and the beautiful world outside. The bicycle track
represents both freedom and the endless going around
in circles of the figure 8. And whereas the waxwing
hits the window from the outside,
Shade--psychologically speaking--hits it from within.
Hence his identification with the bird and the bit of
ashen fluff. His use of the word "cage" ought to
remind us of the ape described by Nabokov in his
afterword to LOLITA. Shade's poem, you might say, is a
drawing of the bars of his cage.

When he speaks of fits and the daily momentary swoon,
he is speaking of orgasms during sex with his aunt. In
addition to its literal sense, "feigned remoteness"
strongly suggests the the ordeal. It's also pertinent that Shade's early
orgasms were experienced as death--a common enough
connection in any case but all the more so because
they happened while, head buried in the darkness
between her legs, he was submitting to his aunt’s
demands.

Relief comes when Maud, perhaps aware of the harm
she's doing, stops molesting Shade--who, good boy that
he is and having no other support than his aunt, keeps
his mouth shut when they visit the doctor. The term
"growing pains" is a euphemism for the onset of
puberty, when boys, even normal boys leading normal
lives, become obsessed with sex. The usual
cures--exercise and cold water--are put into effect.
As a result, Shade learns to swim--another wonderfully
comic touch, in my opinion.

But although the abuse stops, it has corrupted him to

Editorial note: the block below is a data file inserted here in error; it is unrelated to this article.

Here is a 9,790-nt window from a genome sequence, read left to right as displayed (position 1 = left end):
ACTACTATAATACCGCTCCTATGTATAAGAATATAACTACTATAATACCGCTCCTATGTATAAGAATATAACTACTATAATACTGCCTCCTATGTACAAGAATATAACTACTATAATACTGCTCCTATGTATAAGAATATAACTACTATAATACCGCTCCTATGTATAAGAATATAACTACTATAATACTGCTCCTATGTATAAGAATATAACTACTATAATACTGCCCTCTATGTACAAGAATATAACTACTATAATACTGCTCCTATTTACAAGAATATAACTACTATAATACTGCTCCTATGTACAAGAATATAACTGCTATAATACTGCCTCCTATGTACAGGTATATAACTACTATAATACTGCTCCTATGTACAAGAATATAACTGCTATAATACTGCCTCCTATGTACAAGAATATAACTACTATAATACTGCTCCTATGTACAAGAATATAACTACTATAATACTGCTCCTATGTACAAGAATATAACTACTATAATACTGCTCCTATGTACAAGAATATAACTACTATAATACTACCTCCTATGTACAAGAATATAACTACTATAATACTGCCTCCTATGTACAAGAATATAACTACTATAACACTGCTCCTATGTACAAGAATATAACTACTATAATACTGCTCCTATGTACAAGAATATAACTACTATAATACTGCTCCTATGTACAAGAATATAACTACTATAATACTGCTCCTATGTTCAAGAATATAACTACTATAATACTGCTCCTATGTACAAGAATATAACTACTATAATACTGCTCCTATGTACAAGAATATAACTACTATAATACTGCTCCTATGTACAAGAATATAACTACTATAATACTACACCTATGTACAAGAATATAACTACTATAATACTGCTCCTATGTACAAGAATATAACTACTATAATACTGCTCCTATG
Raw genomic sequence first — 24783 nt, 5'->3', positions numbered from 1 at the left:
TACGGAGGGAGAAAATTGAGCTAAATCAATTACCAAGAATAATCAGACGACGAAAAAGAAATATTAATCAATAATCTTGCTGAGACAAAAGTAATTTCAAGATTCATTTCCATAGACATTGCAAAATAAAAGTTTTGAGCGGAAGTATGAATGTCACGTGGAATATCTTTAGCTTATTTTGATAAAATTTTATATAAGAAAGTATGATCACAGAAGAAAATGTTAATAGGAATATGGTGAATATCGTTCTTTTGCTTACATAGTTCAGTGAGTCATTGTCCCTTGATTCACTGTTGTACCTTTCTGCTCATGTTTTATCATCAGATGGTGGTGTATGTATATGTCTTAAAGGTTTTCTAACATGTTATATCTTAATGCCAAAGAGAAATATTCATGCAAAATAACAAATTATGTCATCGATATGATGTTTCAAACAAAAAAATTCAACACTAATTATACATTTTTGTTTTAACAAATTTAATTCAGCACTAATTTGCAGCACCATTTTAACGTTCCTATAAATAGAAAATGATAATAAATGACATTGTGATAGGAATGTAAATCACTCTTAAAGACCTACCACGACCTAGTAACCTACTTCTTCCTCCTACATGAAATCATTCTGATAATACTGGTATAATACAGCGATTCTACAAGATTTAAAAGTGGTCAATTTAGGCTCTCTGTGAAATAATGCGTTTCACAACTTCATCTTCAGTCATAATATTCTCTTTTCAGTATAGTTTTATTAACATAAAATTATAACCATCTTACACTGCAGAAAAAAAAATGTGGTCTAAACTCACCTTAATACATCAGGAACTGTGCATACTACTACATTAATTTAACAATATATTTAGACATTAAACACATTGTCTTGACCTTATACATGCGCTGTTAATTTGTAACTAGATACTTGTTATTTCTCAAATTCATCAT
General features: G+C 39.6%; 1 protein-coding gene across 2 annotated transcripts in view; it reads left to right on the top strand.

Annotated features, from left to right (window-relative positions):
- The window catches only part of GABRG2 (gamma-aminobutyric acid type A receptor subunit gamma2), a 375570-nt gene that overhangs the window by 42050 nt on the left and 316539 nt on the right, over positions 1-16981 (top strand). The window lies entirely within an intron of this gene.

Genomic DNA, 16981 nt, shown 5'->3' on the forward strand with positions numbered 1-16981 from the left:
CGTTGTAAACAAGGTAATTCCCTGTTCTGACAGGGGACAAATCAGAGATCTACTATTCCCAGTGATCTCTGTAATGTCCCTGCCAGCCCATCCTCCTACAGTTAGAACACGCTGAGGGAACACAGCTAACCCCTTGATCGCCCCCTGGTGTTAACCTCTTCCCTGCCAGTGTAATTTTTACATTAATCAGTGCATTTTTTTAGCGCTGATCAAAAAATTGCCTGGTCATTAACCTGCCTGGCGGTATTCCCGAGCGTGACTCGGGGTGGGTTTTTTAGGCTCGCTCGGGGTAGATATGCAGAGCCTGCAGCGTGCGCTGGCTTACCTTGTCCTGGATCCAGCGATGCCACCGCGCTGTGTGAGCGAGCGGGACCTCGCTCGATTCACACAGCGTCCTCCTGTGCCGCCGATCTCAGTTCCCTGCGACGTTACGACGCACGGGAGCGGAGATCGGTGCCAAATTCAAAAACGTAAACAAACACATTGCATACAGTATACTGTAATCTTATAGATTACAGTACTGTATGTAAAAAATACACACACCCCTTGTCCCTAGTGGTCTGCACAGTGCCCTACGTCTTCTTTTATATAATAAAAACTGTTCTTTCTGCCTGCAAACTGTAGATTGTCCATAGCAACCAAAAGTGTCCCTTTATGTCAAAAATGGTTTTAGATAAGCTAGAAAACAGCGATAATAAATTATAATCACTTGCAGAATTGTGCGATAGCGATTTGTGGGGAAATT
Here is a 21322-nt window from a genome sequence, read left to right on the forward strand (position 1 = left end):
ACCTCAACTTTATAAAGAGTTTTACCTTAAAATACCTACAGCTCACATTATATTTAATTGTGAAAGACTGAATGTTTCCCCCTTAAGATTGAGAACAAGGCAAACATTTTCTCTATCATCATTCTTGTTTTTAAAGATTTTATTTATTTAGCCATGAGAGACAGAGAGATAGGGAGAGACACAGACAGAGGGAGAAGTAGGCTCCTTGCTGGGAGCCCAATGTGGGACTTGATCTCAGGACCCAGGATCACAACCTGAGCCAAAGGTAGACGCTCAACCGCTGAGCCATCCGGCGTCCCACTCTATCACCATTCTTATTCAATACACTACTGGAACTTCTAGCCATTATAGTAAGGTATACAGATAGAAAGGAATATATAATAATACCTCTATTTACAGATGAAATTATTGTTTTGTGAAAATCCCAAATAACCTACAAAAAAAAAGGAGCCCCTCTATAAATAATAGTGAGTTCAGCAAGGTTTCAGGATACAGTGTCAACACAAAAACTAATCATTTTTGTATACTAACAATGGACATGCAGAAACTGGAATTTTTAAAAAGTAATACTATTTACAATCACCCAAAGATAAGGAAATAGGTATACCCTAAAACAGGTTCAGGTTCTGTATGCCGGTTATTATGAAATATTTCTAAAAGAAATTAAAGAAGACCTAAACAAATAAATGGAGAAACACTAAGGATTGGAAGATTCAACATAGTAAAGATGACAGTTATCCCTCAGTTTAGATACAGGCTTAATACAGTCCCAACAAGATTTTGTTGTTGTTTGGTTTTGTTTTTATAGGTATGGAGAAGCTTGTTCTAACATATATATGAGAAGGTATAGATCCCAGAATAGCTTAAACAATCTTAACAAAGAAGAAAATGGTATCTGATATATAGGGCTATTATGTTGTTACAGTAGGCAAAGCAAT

the point that he lives his life in shame and (I would
add) self-loathing.

All of this affects, as it is bound to do, his
relations with the three main females in his life. The
two he has been dependent on--Maud and Sybil--he
treats, and talks about, with exaggerated respect and
a blind eye to their faults. Poor Hazel he often
describes with clinical accuracy amounting to cruelty.
This is because, of all the many reflections and
doublings in the book, the resemblance between Shade
and his daughter is far and away the most important.
She is his mirror image, his pale imitation. Because
he loathes himself, he loathes her as well.

Another bit of evidence for the sexual interpretation
can be found in Kinbote's hilarious note to line 162:

"Line 162: With his pure tongue, etc.

"This is a singularly roundabout way of describing a
country girl's shy kiss; but the whole passage is very
baroque."

I hope it isn't only good old boys like me--I was
catching on to jokes about country girls around the
same age that Shade was slaking his aunt's thirst--who
have noted that Kinbote's demented account contains
within itself a blunt description of what is going on
in the poem. You have only to jump over a few letters,
starting with the "r" in "country" and ending with the
"y" in "shy," to see plainly what I mean. A writer as
careful as Nabokov would have been aware of the joke
he was planting here.

I hope that those who object to my interpretation will
not only explain, in some other way, the barrage of
sexual and sexual-seeming imagery in Canto One but
will also somehow account for the extreme state of
mind that leads Shade to speak of his boyhood
corruption, terror, and allurement, not to mention the
lingering wonder and shame.

At the very least, the intensity of Shade's childhood
experiences should alert us to the possibility that
the seeming peacefulness of his adult life--the
stability that Boyd speaks of--is bought at a high
price in self-deception and repressed feeling.

Jim Twiggs